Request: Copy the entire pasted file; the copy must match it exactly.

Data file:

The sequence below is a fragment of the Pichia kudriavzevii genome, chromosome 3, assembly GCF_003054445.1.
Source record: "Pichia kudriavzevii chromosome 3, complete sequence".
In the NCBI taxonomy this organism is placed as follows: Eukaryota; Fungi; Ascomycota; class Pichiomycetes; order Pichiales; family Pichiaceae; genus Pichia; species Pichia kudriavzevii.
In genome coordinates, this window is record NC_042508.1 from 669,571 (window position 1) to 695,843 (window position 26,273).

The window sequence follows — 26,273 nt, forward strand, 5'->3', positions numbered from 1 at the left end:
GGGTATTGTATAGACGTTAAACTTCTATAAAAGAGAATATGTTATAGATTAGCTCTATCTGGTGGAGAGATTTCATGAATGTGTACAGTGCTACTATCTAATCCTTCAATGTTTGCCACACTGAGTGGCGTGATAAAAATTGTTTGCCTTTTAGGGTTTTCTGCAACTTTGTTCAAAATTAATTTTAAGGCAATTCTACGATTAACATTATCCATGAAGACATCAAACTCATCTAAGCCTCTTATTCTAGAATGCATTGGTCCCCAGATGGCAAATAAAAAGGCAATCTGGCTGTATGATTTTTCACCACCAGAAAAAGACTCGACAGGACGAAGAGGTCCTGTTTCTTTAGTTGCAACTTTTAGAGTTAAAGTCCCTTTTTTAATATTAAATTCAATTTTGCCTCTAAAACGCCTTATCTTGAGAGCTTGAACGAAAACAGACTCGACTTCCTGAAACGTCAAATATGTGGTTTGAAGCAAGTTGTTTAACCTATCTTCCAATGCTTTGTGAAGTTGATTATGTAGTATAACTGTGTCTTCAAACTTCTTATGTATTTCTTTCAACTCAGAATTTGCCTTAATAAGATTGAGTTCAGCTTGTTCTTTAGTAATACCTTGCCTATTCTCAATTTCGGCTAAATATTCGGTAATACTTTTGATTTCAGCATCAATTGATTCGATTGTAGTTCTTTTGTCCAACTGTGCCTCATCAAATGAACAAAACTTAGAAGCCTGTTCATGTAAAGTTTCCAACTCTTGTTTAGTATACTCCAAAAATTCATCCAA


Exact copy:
The sequence below is a fragment of the Pichia kudriavzevii genome, chromosome 3, assembly GCF_003054445.1.
Source record: "Pichia kudriavzevii chromosome 3, complete sequence".
In the NCBI taxonomy this organism is placed as follows: Eukaryota; Fungi; Ascomycota; class Pichiomycetes; order Pichiales; family Pichiaceae; genus Pichia; species Pichia kudriavzevii.
In genome coordinates, this window is record NC_042508.1 from 669,571 (window position 1) to 695,843 (window position 26,273).

The window sequence follows — 26,273 nt, forward strand, 5'->3', positions numbered from 1 at the left end:
GGGTATTGTATAGACGTTAAACTTCTATAAAAGAGAATATGTTATAGATTAGCTCTATCTGGTGGAGAGATTTCATGAATGTGTACAGTGCTACTATCTAATCCTTCAATGTTTGCCACACTGAGTGGCGTGATAAAAATTGTTTGCCTTTTAGGGTTTTCTGCAACTTTGTTCAAAATTAATTTTAAGGCAATTCTACGATTAACATTATCCATGAAGACATCAAACTCATCTAAGCCTCTTATTCTAGAATGCATTGGTCCCCAGATGGCAAATAAAAAGGCAATCTGGCTGTATGATTTTTCACCACCAGAAAAAGACTCGACAGGACGAAGAGGTCCTGTTTCTTTAGTTGCAACTTTTAGAGTTAAAGTCCCTTTTTTAATATTAAATTCAATTTTGCCTCTAAAACGCCTTATCTTGAGAGCTTGAACGAAAACAGACTCGACTTCCTGAAACGTCAAATATGTGGTTTGAAGCAAGTTGTTTAACCTATCTTCCAATGCTTTGTGAAGTTGATTATGTAGTATAACTGTGTCTTCAAACTTCTTATGTATTTCTTTCAACTCAGAATTTGCCTTAATAAGATTGAGTTCAGCTTGTTCTTTAGTAATACCTTGCCTATTCTCAATTTCGGCTAAATATTCGGTAATACTTTTGATTTCAGCATCAATTGATTCGATTGTAGTTCTTTTGTCCAACTGTGCCTCATCAAATGAACAAAACTTAGAAGCCTGTTCATGTAAAGTTTCCAACTCTTGTTTAGTATACTCCAAAAATTCATCCAA